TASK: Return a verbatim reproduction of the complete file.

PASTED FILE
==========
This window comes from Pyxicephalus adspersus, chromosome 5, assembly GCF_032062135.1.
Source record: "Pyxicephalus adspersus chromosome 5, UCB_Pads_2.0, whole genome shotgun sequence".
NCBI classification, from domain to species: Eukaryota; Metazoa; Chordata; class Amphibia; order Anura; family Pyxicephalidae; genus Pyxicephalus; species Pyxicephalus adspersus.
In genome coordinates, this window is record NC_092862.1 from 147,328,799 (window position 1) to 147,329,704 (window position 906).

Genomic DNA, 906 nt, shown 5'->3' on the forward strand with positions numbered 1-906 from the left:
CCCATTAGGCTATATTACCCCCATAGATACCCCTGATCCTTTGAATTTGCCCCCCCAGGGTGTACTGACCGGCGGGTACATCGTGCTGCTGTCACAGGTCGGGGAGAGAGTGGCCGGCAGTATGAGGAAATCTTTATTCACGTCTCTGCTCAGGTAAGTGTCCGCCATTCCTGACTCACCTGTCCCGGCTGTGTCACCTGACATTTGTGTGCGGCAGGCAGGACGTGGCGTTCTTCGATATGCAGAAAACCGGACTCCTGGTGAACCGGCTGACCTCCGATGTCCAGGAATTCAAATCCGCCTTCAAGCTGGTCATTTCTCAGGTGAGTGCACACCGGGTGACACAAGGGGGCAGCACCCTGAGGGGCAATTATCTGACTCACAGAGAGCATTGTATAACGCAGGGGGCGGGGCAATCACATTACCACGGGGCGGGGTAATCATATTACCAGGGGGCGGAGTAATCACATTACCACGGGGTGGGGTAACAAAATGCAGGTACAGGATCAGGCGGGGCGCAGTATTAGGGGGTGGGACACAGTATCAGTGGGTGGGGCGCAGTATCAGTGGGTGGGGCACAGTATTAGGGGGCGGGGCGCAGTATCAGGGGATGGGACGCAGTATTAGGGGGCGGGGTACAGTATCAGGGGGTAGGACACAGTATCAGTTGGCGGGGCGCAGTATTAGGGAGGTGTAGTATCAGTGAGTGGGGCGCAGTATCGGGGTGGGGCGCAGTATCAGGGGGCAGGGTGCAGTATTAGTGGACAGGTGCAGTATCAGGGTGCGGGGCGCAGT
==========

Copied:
This window comes from Pyxicephalus adspersus, chromosome 5, assembly GCF_032062135.1.
Source record: "Pyxicephalus adspersus chromosome 5, UCB_Pads_2.0, whole genome shotgun sequence".
NCBI classification, from domain to species: Eukaryota; Metazoa; Chordata; class Amphibia; order Anura; family Pyxicephalidae; genus Pyxicephalus; species Pyxicephalus adspersus.
In genome coordinates, this window is record NC_092862.1 from 147,328,799 (window position 1) to 147,329,704 (window position 906).

Genomic DNA, 906 nt, shown 5'->3' on the forward strand with positions numbered 1-906 from the left:
CCCATTAGGCTATATTACCCCCATAGATACCCCTGATCCTTTGAATTTGCCCCCCCAGGGTGTACTGACCGGCGGGTACATCGTGCTGCTGTCACAGGTCGGGGAGAGAGTGGCCGGCAGTATGAGGAAATCTTTATTCACGTCTCTGCTCAGGTAAGTGTCCGCCATTCCTGACTCACCTGTCCCGGCTGTGTCACCTGACATTTGTGTGCGGCAGGCAGGACGTGGCGTTCTTCGATATGCAGAAAACCGGACTCCTGGTGAACCGGCTGACCTCCGATGTCCAGGAATTCAAATCCGCCTTCAAGCTGGTCATTTCTCAGGTGAGTGCACACCGGGTGACACAAGGGGGCAGCACCCTGAGGGGCAATTATCTGACTCACAGAGAGCATTGTATAACGCAGGGGGCGGGGCAATCACATTACCACGGGGCGGGGTAATCATATTACCAGGGGGCGGAGTAATCACATTACCACGGGGTGGGGTAACAAAATGCAGGTACAGGATCAGGCGGGGCGCAGTATTAGGGGGTGGGACACAGTATCAGTGGGTGGGGCGCAGTATCAGTGGGTGGGGCACAGTATTAGGGGGCGGGGCGCAGTATCAGGGGATGGGACGCAGTATTAGGGGGCGGGGTACAGTATCAGGGGGTAGGACACAGTATCAGTTGGCGGGGCGCAGTATTAGGGAGGTGTAGTATCAGTGAGTGGGGCGCAGTATCGGGGTGGGGCGCAGTATCAGGGGGCAGGGTGCAGTATTAGTGGACAGGTGCAGTATCAGGGTGCGGGGCGCAGT